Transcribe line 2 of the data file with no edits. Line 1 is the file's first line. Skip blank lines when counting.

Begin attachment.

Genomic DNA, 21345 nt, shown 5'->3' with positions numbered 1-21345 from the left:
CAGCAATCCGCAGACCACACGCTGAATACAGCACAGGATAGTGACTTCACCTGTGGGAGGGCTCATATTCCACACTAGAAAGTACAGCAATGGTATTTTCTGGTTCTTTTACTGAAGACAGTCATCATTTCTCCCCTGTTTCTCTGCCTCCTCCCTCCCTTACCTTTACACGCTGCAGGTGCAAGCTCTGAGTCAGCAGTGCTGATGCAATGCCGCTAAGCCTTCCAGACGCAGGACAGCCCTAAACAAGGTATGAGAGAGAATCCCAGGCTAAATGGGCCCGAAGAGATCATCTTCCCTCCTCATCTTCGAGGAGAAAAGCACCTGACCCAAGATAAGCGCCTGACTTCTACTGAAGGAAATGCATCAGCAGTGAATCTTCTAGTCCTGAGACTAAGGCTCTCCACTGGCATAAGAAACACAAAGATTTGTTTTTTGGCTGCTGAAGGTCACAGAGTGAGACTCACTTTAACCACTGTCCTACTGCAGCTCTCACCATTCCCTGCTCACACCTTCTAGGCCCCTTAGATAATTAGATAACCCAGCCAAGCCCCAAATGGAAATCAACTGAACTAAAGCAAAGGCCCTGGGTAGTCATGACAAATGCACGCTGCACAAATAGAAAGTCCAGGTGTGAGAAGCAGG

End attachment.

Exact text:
CAGCAATCCGCAGACCACACGCTGAATACAGCACAGGATAGTGACTTCACCTGTGGGAGGGCTCATATTCCACACTAGAAAGTACAGCAATGGTATTTTCTGGTTCTTTTACTGAAGACAGTCATCATTTCTCCCCTGTTTCTCTGCCTCCTCCCTCCCTTACCTTTACACGCTGCAGGTGCAAGCTCTGAGTCAGCAGTGCTGATGCAATGCCGCTAAGCCTTCCAGACGCAGGACAGCCCTAAACAAGGTATGAGAGAGAATCCCAGGCTAAATGGGCCCGAAGAGATCATCTTCCCTCCTCATCTTCGAGGAGAAAAGCACCTGACCCAAGATAAGCGCCTGACTTCTACTGAAGGAAATGCATCAGCAGTGAATCTTCTAGTCCTGAGACTAAGGCTCTCCACTGGCATAAGAAACACAAAGATTTGTTTTTTGGCTGCTGAAGGTCACAGAGTGAGACTCACTTTAACCACTGTCCTACTGCAGCTCTCACCATTCCCTGCTCACACCTTCTAGGCCCCTTAGATAATTAGATAACCCAGCCAAGCCCCAAATGGAAATCAACTGAACTAAAGCAAAGGCCCTGGGTAGTCATGACAAATGCACGCTGCACAAATAGAAAGTCCAGGTGTGAGAAGCAGG